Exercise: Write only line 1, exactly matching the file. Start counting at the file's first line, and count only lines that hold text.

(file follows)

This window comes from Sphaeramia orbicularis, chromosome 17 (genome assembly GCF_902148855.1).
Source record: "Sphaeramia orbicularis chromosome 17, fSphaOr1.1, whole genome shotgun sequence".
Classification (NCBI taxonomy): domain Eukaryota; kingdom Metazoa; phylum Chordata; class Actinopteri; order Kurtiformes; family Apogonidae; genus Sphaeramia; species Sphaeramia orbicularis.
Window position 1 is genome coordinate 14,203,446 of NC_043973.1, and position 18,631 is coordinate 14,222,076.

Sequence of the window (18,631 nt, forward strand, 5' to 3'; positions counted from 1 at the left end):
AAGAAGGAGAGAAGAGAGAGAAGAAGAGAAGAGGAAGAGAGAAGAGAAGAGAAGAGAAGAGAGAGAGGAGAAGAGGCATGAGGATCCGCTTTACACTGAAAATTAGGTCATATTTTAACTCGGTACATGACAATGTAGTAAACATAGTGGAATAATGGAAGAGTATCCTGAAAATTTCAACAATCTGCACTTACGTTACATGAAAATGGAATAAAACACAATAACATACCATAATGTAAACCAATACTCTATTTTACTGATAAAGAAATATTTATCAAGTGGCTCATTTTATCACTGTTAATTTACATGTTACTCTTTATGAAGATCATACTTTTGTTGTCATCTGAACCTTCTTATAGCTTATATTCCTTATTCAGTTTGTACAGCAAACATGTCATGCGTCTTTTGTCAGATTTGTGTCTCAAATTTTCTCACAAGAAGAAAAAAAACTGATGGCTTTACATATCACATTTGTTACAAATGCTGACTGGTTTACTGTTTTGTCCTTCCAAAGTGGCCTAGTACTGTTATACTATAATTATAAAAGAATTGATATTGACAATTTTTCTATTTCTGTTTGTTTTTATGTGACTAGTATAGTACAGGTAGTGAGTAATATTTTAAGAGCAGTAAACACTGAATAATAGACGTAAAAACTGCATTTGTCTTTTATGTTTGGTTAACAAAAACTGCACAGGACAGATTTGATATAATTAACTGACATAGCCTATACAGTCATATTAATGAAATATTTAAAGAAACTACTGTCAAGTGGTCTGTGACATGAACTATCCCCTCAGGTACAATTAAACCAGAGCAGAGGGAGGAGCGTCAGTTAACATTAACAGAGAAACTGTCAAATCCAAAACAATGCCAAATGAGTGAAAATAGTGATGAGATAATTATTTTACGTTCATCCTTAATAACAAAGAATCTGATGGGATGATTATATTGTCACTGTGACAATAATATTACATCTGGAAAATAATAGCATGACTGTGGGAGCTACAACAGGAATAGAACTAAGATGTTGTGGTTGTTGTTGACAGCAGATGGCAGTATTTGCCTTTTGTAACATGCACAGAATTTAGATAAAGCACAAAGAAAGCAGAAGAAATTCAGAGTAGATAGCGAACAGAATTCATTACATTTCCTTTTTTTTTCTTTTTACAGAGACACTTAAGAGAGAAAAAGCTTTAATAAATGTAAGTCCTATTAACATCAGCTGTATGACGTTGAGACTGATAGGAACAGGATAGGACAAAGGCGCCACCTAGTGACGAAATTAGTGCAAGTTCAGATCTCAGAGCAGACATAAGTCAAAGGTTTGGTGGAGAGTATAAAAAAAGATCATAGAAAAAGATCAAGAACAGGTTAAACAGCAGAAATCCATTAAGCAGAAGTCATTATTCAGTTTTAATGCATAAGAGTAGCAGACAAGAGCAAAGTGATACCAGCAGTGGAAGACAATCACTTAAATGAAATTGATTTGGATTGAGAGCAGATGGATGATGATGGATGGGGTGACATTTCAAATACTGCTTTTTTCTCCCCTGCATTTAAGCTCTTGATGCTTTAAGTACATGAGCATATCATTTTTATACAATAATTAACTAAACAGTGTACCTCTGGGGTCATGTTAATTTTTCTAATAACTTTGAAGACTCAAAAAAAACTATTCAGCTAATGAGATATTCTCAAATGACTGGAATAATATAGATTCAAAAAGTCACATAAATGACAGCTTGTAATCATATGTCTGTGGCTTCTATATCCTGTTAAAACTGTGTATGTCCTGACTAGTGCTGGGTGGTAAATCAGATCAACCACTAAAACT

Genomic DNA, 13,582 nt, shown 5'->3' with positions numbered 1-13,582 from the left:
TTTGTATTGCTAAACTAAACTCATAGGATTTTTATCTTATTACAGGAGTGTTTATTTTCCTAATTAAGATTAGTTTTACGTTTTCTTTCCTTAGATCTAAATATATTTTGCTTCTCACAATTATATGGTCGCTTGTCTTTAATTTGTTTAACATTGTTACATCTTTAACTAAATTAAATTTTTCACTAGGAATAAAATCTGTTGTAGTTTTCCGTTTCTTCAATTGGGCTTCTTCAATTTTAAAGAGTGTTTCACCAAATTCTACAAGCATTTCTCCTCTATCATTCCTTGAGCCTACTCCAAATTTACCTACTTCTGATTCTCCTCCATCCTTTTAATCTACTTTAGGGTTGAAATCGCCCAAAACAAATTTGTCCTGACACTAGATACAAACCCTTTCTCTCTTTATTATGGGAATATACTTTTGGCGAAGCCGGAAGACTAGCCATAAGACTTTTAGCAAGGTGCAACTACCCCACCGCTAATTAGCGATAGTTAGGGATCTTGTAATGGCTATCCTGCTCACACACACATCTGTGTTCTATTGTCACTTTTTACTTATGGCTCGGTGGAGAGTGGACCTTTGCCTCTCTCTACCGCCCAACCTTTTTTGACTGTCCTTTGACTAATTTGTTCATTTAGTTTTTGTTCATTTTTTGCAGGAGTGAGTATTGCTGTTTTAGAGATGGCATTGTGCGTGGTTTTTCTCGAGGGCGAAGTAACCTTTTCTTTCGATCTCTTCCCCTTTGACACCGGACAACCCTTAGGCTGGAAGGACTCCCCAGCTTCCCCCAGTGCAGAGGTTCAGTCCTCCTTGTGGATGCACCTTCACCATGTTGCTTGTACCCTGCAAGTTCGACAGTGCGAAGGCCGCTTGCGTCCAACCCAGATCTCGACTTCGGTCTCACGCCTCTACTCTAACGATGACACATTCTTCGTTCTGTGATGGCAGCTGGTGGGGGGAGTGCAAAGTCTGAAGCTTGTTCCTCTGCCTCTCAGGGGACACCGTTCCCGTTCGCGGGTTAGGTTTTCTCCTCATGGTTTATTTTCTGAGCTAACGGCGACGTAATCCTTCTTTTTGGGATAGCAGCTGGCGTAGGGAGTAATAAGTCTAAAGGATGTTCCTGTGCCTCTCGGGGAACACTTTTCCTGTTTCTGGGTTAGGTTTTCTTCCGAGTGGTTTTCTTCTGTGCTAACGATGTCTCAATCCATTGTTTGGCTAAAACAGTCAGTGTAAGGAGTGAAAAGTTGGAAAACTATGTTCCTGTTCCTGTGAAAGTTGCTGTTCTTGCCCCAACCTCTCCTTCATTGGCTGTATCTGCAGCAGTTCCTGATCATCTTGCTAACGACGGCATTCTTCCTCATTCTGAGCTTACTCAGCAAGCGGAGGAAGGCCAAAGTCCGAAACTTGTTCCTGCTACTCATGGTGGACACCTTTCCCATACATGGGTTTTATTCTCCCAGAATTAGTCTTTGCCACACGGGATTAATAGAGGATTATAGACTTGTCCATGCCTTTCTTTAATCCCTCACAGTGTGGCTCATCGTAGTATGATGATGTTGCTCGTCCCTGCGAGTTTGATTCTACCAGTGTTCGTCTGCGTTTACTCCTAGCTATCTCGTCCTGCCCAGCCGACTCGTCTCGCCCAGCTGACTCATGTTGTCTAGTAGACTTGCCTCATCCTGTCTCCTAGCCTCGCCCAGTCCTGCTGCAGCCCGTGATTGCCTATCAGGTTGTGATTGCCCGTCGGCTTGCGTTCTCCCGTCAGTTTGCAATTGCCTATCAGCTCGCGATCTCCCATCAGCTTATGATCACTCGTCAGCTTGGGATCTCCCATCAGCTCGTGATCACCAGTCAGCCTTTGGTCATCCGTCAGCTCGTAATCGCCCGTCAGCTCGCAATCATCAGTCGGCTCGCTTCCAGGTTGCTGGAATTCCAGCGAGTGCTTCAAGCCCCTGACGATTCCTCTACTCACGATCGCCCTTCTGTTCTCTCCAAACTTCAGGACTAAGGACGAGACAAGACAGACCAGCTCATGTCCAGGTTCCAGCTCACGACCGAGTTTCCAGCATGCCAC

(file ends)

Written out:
This window comes from Sphaeramia orbicularis, chromosome 17 (genome assembly GCF_902148855.1).